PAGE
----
Brick Factory

When we hear the words brick-kiln, a really dull life materialises in front of our eyes. Thinking of their life, we see the people putting in hard work to make innumerable such bricks in tattered clothes surviving their families including their little children. In the prime of their childhood, these children have no choice but to help their family with their work.

The kilns are usually active during the months of November to May. The workers are mainly from the state of Karnataka from regions where there is scarcity of water. Hence, they work along with their families for 8 months on brick kilns to earn for a living and go back to their hometowns in Karnataka during the rainy season and start farming. I am currently studying these kiln workers and their way of life. I have found that they are culturally rich, kind in their behaviour and follow a certain diet to sustain themselves. The children in these families miss out on some very important things in their life like education or other provisions that modern day children thrive on, hence whenever I visit these kilns, I try to spend as much time as I can with these children by talking to them, working with them and playing with them as well as going out for a swim with them.

Sometimes I also take these underprivileged children to watch movies because I feel like doing everything in my power to ensure that they have a good time in this scattered phase of their life which is childhood.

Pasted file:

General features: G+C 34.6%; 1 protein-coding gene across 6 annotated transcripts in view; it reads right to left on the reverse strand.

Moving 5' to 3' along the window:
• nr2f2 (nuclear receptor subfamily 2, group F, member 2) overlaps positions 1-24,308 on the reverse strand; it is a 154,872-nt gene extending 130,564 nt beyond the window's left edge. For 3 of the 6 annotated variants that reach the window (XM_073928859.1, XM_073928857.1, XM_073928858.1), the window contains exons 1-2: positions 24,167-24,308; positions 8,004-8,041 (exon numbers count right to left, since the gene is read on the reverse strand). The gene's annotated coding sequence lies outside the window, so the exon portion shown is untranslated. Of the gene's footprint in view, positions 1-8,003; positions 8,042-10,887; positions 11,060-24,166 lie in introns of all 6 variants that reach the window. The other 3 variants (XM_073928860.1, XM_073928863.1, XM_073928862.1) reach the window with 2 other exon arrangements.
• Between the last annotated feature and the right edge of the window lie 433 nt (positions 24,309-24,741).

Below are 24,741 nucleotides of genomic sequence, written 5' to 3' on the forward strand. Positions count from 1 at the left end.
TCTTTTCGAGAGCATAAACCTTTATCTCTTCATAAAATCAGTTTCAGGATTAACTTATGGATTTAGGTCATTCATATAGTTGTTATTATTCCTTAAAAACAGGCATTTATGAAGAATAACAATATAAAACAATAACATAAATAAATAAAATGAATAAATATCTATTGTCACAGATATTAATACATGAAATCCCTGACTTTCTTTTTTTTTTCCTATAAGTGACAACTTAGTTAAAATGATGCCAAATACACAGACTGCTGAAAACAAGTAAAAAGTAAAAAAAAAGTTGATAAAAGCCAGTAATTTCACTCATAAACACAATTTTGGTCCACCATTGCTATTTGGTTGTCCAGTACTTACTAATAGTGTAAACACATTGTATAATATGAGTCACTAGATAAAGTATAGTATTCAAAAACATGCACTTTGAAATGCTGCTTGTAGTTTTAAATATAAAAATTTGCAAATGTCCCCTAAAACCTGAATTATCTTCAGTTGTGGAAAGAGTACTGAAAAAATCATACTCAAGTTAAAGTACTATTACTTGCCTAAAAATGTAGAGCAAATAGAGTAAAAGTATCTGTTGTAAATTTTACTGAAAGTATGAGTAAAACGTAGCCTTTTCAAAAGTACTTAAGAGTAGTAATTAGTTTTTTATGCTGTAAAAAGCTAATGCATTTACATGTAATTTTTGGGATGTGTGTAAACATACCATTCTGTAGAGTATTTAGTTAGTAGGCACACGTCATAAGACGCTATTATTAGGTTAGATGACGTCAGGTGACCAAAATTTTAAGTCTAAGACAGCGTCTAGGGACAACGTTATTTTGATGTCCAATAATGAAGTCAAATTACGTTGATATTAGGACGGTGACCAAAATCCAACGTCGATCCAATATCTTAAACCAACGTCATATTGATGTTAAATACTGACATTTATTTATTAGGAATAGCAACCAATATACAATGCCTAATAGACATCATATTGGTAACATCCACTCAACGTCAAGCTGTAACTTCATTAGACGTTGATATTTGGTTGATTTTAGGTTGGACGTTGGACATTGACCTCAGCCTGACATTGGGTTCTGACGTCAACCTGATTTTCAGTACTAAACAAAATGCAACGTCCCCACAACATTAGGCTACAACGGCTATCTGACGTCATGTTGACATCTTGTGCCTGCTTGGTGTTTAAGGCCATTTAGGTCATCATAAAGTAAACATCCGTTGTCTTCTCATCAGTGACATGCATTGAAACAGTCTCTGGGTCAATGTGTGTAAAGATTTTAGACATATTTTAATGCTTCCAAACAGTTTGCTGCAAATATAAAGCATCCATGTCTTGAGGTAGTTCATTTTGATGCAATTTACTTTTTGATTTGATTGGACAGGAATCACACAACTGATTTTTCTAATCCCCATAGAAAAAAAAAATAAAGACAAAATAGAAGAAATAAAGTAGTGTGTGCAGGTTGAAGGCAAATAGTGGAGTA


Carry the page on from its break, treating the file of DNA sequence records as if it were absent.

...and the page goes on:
Ultimately however I try, I cannot escape the fact that most of their fate has hard work and disdain present in it.

As a photographer, I feel obligated in such situations to show the world the predicament of these workers and their families because I can imagine and feel their pain when I stay so close to them. We cannot forget this marginalised section of our society which is responsible for the uprising of all the villages and cities around us. The bricks that are made from the hands of adults as well as children are used to build our cities in the forms of buildings, societies and any other kinds of constructions. It is important for us to value them and respect them as we are living comfortably because of them.